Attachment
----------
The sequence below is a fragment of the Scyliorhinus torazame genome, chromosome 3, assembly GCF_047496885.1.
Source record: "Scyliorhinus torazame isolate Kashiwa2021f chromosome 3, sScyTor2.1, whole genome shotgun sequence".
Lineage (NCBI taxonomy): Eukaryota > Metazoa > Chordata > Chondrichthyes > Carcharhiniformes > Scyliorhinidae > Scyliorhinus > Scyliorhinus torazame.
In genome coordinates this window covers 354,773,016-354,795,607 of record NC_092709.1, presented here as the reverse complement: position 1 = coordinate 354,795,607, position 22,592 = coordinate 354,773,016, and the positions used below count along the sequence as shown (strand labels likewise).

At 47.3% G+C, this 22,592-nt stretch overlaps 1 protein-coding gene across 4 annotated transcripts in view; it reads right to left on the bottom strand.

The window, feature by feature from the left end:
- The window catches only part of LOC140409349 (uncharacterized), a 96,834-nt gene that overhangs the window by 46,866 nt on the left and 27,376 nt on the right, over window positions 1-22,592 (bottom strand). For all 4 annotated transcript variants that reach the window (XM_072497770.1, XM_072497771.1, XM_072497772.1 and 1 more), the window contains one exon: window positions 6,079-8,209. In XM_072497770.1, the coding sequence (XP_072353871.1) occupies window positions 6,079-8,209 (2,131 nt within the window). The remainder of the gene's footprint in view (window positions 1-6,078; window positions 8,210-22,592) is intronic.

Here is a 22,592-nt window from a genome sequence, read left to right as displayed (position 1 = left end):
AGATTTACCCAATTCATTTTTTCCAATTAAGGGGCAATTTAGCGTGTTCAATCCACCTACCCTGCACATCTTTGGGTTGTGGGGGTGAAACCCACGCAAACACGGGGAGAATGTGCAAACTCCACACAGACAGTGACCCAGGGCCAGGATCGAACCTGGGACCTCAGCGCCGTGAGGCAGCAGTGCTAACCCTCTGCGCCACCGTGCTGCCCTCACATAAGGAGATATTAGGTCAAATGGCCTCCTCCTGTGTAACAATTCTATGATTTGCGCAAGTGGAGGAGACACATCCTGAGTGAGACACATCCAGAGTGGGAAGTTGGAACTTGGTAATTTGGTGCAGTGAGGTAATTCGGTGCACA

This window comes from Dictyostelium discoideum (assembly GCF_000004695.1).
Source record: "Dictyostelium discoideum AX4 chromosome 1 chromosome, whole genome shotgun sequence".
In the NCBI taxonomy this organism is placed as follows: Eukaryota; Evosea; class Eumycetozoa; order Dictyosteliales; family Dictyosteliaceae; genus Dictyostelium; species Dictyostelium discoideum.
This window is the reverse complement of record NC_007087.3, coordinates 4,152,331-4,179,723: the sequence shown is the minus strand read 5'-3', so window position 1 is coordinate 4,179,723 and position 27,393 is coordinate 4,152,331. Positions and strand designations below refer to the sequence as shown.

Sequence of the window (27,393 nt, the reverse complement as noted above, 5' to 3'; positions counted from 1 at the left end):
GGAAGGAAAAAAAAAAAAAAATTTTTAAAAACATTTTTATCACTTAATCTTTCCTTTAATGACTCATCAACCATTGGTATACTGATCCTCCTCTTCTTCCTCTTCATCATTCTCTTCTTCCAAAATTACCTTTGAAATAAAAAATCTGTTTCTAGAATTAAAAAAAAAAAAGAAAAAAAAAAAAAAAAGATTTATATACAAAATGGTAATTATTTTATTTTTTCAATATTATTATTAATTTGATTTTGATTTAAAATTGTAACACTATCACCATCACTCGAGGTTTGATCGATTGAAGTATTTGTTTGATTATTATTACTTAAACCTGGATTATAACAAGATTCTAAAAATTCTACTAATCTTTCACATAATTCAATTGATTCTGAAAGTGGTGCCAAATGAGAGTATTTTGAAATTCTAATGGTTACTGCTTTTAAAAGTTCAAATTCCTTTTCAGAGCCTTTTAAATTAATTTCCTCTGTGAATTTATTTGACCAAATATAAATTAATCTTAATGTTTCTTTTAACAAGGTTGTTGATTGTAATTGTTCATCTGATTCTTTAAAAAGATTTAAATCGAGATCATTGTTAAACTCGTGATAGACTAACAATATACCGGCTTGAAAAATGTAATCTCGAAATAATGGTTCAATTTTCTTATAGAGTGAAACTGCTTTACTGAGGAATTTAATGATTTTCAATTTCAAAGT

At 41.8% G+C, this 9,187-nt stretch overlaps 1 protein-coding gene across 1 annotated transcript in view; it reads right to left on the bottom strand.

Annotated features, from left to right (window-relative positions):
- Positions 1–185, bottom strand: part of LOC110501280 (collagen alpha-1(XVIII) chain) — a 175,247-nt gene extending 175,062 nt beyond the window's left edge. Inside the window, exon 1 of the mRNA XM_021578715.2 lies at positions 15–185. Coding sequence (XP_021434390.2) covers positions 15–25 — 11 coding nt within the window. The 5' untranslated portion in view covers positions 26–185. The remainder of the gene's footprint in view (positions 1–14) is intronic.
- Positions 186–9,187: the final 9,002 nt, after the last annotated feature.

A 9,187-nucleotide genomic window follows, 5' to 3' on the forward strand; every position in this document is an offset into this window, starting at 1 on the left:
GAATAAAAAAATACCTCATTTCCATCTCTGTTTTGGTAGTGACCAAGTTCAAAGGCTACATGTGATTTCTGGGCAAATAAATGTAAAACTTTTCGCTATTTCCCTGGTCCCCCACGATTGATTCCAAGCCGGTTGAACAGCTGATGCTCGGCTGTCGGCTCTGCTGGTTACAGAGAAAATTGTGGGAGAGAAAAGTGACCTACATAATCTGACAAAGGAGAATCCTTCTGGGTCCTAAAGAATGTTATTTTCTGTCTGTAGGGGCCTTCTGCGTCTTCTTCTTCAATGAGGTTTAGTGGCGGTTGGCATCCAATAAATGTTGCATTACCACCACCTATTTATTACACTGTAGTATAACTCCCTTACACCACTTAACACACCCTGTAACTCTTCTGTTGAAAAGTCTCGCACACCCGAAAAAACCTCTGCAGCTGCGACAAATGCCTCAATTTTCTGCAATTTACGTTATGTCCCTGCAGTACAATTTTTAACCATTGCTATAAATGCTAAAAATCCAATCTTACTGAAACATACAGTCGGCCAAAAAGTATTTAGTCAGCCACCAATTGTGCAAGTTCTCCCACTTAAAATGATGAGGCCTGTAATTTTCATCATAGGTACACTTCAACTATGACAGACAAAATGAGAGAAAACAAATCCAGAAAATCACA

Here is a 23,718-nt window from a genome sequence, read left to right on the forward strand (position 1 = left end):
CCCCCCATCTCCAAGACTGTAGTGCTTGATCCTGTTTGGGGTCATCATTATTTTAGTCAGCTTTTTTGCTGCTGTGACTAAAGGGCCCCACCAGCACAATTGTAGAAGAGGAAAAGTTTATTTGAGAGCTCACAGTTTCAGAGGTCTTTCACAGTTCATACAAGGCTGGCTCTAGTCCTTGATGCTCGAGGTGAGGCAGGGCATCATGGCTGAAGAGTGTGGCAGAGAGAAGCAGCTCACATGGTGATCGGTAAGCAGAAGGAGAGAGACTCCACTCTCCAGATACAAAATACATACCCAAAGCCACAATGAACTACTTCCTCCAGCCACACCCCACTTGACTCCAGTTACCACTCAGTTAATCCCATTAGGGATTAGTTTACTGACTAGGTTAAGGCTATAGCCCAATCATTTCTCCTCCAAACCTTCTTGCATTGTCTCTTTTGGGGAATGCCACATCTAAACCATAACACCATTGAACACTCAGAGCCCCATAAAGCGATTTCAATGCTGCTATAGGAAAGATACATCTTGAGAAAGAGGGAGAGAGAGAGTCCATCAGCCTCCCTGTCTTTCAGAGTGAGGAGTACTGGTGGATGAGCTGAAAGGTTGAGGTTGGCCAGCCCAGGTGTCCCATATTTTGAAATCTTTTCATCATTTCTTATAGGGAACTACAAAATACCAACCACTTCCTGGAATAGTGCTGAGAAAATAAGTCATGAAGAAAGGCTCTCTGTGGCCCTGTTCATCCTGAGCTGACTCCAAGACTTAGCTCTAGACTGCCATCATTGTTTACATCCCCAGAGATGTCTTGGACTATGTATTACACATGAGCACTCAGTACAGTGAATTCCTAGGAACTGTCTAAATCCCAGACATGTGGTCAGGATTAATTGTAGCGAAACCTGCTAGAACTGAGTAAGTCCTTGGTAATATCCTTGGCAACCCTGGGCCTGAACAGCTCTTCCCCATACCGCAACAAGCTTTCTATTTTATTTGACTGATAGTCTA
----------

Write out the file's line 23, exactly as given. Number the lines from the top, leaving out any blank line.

CCCCCCATCTCCAAGACTGTAGTGCTTGATCCTGTTTGGGGTCATCATTATTTTAGTCAGCTTTTTTGCTGCTGTGACTAAAGGGCCCCACCAGCACAATTGTAGAAGAGGAAAAGTTTATTTGAGAGCTCACAGTTTCAGAGGTCTTTCACAGTTCATACAAGGCTGGCTCTAGTCCTTGATGCTCGAGGTGAGGCAGGGCATCATGGCTGAAGAGTGTGGCAGAGAGAAGCAGCTCACATGGTGATCGGTAAGCAGAAGGAGAGAGACTCCACTCTCCAGATACAAAATACATACCCAAAGCCACAATGAACTACTTCCTCCAGCCACACCCCACTTGACTCCAGTTACCACTCAGTTAATCCCATTAGGGATTAGTTTACTGACTAGGTTAAGGCTATAGCCCAATCATTTCTCCTCCAAACCTTCTTGCATTGTCTCTTTTGGGGAATGCCACATCTAAACCATAACACCATTGAACACTCAGAGCCCCATAAAGCGATTTCAATGCTGCTATAGGAAAGATACATCTTGAGAAAGAGGGAGAGAGAGAGTCCATCAGCCTCCCTGTCTTTCAGAGTGAGGAGTACTGGTGGATGAGCTGAAAGGTTGAGGTTGGCCAGCCCAGGTGTCCCATATTTTGAAATCTTTTCATCATTTCTTATAGGGAACTACAAAATACCAACCACTTCCTGGAATAGTGCTGAGAAAATAAGTCATGAAGAAAGGCTCTCTGTGGCCCTGTTCATCCTGAGCTGACTCCAAGACTTAGCTCTAGACTGCCATCATTGTTTACATCCCCAGAGATGTCTTGGACTATGTATTACACATGAGCACTCAGTACAGTGAATTCCTAGGAACTGTCTAAATCCCAGACATGTGGTCAGGATTAATTGTAGCGAAACCTGCTAGAACTGAGTAAGTCCTTGGTAATATCCTTGGCAACCCTGGGCCTGAACAGCTCTTCCCCATACCGCAACAAGCTTTCTATTTTATTTGACTGATAGTCTA